With surprise I read Marks article when I woke up last Friday. And surely I was shocked.

It makes me sad to see Upstart being abandoned (at least for Ubuntu) and that we are forced to use systemd after 14.04 LTS.

It took me a while to swallow this, and this post is a try to express my concerns. This can be controversial for some people, so if you are not
in the mood of reading a controversial post, please stop here and press the 'Back' button of your browser or scroll up or down.


Don't get me wrong, I appreciate the work of all contributors of systemd, but I fear right now we are depending on
one single entity named RH. Just because they are paying the main drivers of systemd.

So, what happens when you remove one important part of a nicely build machine? ... It will break.

This can happen to systemd as well.

Honestly, I don't want to disgrace the committers and contributors to systemd, but I have the feeling, that
the main drivers of this project did build up a great knowledge
of all the needed parts of a working Linux boot up process.

Removing this knowledge slows down the process of development and improvements.

RH is a business driven company, so if it doesn't make sense (anymore) for RH to invest
into a certain project, dedicating some expensive human resources, then they will remove
those assets and/or money investments. Means, removing the main drivers.

So what happens than?

Especially now, in the "OpenSource" business, we have at least 3 competitors, and at least 2 of them are fighting for "World Domination".

And we already know, that sometimes the collaboration between two commercial entities can be pretty cumbersome, especially when their business models are diverting/clashing and/or their ideas and visions are not really aligning.

I am asking myself:

  • How can we make sure, that a crucial part of a distro is not in the hands of one commercial entity?
  • How can we make sure, that systemd will be a project, which is not depending on only one company?

Moving the whole systemd project (and all payed human resources involved) into a non-profit organization would make sense to me.
Companies can become Members of this non-profit, can invest money into this entity, the non-profit can pay human resources, and the people working for the non-profit will deliver the software we all need.

People working for this non-profit are not allowed to work directly with the members, they need to be independent. The board of the non-profit can receive ideas and wishlists from members, and use those ideas/improvements as backlog list for the project.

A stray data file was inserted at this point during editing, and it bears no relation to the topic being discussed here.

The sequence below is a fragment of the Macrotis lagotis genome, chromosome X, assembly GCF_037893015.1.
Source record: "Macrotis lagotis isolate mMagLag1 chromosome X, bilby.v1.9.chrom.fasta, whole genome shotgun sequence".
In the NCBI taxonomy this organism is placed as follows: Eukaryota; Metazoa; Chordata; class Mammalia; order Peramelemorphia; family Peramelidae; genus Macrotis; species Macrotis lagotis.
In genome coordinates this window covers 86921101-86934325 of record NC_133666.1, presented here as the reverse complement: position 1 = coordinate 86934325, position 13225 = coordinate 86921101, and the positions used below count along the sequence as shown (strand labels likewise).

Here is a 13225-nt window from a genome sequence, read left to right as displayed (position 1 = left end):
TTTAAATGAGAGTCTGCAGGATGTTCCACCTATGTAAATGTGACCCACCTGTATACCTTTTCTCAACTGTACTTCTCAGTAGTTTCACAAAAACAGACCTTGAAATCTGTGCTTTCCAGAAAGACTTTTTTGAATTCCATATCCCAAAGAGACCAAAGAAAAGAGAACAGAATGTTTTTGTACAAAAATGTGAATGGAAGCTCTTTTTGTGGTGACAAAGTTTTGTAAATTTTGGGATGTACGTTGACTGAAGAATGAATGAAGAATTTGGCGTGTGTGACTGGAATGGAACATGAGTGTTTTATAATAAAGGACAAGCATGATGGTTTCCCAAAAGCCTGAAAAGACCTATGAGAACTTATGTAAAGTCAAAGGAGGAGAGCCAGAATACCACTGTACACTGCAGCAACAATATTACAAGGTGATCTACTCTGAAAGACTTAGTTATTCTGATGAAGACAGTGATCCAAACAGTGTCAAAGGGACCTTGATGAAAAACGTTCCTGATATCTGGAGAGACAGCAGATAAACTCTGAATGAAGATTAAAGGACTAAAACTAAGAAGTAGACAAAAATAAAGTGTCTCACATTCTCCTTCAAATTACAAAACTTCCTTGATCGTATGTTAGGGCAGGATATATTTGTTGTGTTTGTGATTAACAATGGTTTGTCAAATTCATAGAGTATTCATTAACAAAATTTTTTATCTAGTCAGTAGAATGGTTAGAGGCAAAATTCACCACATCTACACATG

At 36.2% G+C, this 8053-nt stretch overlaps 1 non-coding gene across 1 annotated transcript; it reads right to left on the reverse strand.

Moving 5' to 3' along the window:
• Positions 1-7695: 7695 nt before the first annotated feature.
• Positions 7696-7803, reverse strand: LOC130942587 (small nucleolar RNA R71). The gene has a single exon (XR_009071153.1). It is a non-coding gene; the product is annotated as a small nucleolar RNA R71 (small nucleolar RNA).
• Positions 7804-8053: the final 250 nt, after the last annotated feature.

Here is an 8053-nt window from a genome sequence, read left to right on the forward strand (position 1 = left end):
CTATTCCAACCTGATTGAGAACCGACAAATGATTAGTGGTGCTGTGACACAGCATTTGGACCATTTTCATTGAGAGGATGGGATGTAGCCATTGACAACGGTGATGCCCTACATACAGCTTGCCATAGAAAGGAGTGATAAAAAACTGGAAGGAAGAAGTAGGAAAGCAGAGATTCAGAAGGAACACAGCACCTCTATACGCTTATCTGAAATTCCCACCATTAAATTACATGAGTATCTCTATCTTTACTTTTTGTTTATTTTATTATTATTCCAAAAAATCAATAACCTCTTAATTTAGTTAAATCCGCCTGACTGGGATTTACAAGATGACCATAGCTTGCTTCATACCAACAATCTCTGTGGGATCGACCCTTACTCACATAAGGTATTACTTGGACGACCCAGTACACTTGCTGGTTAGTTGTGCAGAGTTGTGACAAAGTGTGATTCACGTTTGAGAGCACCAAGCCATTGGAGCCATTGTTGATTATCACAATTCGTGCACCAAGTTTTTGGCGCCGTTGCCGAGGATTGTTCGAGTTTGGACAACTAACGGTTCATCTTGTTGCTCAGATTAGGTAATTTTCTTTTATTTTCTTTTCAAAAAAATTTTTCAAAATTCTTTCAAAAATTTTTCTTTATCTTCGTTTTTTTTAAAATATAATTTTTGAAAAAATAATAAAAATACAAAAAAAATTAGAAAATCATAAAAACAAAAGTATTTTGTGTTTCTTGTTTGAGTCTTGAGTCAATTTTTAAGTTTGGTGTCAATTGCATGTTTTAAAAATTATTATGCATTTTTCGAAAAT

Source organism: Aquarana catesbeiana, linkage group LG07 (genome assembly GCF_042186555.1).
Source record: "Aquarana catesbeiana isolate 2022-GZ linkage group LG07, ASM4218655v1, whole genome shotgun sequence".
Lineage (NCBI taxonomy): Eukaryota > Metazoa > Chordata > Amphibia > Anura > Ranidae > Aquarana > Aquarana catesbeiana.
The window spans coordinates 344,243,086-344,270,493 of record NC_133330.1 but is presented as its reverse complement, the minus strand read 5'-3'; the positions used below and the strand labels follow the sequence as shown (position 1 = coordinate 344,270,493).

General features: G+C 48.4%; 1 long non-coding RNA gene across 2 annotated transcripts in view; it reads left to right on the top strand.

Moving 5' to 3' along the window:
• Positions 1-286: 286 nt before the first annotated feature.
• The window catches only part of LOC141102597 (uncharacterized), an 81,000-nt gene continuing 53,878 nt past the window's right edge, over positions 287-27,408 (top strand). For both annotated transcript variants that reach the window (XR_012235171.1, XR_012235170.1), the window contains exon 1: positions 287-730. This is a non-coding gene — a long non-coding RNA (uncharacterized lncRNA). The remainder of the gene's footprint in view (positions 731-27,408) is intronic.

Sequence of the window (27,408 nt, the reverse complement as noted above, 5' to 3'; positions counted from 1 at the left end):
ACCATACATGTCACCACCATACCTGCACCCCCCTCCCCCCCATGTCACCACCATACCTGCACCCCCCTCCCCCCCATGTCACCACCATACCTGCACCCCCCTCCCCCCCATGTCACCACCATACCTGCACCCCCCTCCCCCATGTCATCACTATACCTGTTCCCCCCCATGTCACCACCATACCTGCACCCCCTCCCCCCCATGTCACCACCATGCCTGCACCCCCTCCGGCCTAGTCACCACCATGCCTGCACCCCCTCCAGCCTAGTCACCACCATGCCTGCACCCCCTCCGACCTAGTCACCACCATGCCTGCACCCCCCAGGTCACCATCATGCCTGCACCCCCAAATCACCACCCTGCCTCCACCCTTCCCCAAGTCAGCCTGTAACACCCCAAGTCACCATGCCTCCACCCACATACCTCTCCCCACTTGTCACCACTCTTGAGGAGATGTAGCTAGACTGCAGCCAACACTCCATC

Does this sound insane? Or could it be a way to "streamline" the collaboration process between all parties?

What about the other (non-commercial) distros out there?

So, let's say Fedora, RHEL 7, SuSE, Debian and Ubuntu are all using systemd.

Most likely all derivatives of those distros will use systemd as well.

But what about distros like Gentoo? Right now, Gentoo is using OpenRC as their main init system. And from my experience during the last weeks, when I dived back into Gentoo, it's a real cumbersome process substituting OpenRC with systemd (mostly when you want to run a gnome 3 desktop, and you already have a running system).

For me, it would make sense when Gentoo is also changing their init system to systemd, to be more streamlined with the other major distros.
But really, it needs to be discussed and a decision needs to be made. But this time, it shouldn't be handled like the discussion we saw in Debian-land.

I know there is already a debate going on inside the Gentoo Community, but to make my point here, while OpenRC is a good and reliable init system, Gentoo should know now, that they are also losing a battle. Gnome 3 as as desktop depends on some parts of systemd, and breaking all those parts into separate projects, doesn't make sense anymore, because the majority of the mainstream distros decided to go with systemd.

I think this is true for all the other distros out there which are not really backed by commercial sponsors.

The future...

Now, most mainstream distros are running/will run systemd as their main init system.

With this in mind, there is now a monopoly of one project, which is mainly backed by one commercial entity.
A project which is one of the important parts of a running Linux System.

My fear is that this monopoly will be used (one way or the other) to hurt other distros which are not under the roof of this commercial entity.
Especially those distros which are under another roof of another commercial entity.

The idea of moving this project into a separate non-profit organization would make sense, to prevent this from happening.

Right, it could just be me who thinks like this, it could be that I already saw
so many barking dogs biting, while the society says, barking dogs don't bite.

But honestly, for me this situation feels wrong.